Love, H W (1977) Dramatic action and character: a study of the theories and practice of T.S. Eliot and Bertolt Brecht. Doctoral thesis, Keele University.

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This thesis is a study of the use of the concepts of Action and Character in Modern drama, with the theories and practice of Bertolt Brecht and T.S. Eliot as example of characteristic Twentieth century limitations and modifications. The first two chapters are an attempt to establish a theoretical foundation for these originally Aristotelian concepts, which derives from more modern literary practice.
In chapter one I have taken four poems, by Oliver Goldsmith, Wordsworth, Browning and T.S. Eliot, and analysed the various relationships between the speaker, the figures and objects in the poems, and the reader, in order to distinguish between the status of characters and their modes of inter-relation. Chapter two extends the discussion by examining the concepts of dramatic distance and meaning in relation to action and character, using a distinction arrived at in the previous chapter, between a direct and an indirect intentional relationship between a speaker and reader or audience. The following three chapters examine the work of T.S. Eliot in the light of the preceding observations. Chapter three is an analysis of the philosophical foundations of his dramatic theory, particularly his conception of action and character, pointing to the characteristic dramatic limitations of his neo-Romantic standpoint. Chapter four analyses Murder in the Cathedral, indicating that play's dramatic dependence upon its Greek model, and chapter five analyses The Family Reunion and The Cocktail Party, stressing the dominance of rhetorical rather than dramatic qualities. Brecht is dealt with in a similar manner in chapters six to ten. Chapter six examines his philosophical background and its relation to the conflicting express­ionistic and non-expressionistic aspects of his theory. Two early plays (Baal and In the Jungle of Cities) are analysed in chapter seven, to indicate similarities to and differences from the concepts of action and character in expressionist drama, and in chapter eight two 'Lehrstlicke' (The Measures Taken and The Mother) are taken as examples of parables which fail dramatically because of their direct intentional relation to the audience. The first two versions of The Life of Galileo are compared in chapter nine, to indicate the fund­amental relationship between dramatic structure, characterisation and action. Finally, chapter ten examines the development of a dramatic parable form in Mother Courage and her Children and The Good Person of Setzuan. The thesis concludes by pointing out the differing success with which the two writers shape a dramatic form to cope with the predominant world-view of the early Twentieth century, and the central place of character, action and distance in dramatic, as opposed to other modes of expression.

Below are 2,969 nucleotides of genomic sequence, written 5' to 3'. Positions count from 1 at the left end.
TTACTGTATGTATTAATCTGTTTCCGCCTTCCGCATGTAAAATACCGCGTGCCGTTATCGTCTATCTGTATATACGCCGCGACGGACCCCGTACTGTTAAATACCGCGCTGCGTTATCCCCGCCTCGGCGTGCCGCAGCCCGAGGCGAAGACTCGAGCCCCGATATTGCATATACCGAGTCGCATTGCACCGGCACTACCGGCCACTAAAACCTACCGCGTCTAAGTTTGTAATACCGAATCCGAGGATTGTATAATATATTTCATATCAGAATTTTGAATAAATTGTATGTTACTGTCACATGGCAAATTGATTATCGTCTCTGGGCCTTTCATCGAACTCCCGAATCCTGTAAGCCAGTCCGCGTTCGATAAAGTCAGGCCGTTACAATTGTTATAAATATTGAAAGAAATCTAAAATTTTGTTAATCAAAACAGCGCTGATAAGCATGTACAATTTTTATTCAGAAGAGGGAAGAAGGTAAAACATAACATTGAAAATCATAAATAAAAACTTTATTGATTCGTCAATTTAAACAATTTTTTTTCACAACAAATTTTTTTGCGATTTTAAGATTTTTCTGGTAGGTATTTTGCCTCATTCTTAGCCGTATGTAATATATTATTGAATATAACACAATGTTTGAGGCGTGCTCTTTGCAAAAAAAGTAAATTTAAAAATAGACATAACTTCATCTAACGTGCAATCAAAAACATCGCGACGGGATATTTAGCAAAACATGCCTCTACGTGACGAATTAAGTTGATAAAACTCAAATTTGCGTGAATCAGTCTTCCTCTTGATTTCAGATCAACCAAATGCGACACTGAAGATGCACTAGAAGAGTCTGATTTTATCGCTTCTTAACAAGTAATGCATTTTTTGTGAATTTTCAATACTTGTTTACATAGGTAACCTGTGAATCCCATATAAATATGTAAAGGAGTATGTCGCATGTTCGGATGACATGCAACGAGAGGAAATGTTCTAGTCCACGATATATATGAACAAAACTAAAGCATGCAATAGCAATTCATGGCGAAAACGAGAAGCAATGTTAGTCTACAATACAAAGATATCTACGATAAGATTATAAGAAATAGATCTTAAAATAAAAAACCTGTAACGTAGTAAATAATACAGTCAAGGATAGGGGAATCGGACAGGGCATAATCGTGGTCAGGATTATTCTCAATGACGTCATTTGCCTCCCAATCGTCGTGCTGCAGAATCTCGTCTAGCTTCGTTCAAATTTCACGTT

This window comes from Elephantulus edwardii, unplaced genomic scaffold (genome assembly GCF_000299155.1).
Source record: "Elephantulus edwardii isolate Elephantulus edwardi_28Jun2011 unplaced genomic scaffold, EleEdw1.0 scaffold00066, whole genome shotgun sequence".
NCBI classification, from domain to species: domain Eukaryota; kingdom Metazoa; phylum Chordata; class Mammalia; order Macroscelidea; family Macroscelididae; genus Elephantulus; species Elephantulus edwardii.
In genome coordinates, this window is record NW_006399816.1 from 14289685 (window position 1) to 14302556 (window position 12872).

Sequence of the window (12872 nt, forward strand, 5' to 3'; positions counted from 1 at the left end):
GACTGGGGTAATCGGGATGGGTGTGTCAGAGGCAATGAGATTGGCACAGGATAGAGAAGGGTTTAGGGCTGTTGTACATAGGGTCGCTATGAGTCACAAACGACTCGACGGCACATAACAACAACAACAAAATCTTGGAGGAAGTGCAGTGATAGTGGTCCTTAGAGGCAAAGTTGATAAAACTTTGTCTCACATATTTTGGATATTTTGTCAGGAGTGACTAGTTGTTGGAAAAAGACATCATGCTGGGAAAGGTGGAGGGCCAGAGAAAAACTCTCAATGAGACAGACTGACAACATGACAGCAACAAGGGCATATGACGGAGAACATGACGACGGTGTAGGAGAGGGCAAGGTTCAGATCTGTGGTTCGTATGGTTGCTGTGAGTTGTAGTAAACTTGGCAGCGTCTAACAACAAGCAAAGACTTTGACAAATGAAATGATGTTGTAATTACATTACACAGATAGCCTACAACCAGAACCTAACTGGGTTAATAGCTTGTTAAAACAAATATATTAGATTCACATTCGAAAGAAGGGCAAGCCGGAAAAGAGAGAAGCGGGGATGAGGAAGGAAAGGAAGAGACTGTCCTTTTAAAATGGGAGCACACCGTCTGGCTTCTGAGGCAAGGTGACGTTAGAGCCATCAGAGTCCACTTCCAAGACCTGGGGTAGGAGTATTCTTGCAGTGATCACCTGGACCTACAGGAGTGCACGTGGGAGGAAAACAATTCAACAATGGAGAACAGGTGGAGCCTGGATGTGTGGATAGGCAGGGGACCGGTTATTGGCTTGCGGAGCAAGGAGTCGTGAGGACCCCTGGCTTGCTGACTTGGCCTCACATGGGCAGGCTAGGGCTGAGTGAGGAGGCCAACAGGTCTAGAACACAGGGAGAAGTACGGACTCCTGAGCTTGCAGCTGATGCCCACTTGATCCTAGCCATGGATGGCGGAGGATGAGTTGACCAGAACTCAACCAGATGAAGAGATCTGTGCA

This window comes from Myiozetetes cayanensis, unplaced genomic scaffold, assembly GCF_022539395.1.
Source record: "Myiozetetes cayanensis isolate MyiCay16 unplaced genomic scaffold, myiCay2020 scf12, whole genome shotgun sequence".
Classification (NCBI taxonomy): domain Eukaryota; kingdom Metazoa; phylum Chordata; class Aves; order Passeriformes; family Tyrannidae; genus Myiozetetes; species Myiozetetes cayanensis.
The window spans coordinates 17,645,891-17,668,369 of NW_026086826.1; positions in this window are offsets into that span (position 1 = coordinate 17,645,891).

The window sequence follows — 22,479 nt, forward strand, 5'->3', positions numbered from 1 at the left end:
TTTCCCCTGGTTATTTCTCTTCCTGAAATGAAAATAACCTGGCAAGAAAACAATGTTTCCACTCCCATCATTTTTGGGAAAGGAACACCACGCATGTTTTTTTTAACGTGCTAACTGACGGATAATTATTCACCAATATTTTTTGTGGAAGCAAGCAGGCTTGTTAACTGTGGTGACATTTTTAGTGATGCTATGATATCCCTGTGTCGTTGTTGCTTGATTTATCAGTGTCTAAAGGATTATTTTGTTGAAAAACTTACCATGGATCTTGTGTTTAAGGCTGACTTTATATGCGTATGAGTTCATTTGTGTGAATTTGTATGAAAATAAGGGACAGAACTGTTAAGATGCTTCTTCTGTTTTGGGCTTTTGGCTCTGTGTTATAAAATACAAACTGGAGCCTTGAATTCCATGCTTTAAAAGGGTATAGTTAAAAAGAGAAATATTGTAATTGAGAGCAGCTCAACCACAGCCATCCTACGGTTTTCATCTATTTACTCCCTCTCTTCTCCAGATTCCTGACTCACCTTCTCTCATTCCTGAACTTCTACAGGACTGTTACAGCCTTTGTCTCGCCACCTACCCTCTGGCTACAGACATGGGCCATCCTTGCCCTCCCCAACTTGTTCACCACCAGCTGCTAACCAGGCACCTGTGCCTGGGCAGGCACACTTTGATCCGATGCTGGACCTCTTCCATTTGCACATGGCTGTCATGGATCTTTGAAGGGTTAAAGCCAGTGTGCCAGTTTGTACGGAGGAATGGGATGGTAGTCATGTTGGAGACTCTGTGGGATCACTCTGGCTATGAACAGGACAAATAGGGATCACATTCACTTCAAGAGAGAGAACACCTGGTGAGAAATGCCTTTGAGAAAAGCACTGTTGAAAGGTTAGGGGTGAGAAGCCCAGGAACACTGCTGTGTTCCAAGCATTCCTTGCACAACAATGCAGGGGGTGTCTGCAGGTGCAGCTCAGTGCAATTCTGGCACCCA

Item Type: Thesis (Doctoral)
Additional Information: For access to the hard copy thesis, check the University Library catalogue.
Subjects: P Language and Literature > PN Literature (General) > PN0080 Criticism
Divisions: Faculty of Humanities and Social Sciences > School of Humanities
Depositing User: Lisa Bailey
Date Deposited: 21 May 2019 15:57
Last Modified: 28 May 2019 08:23

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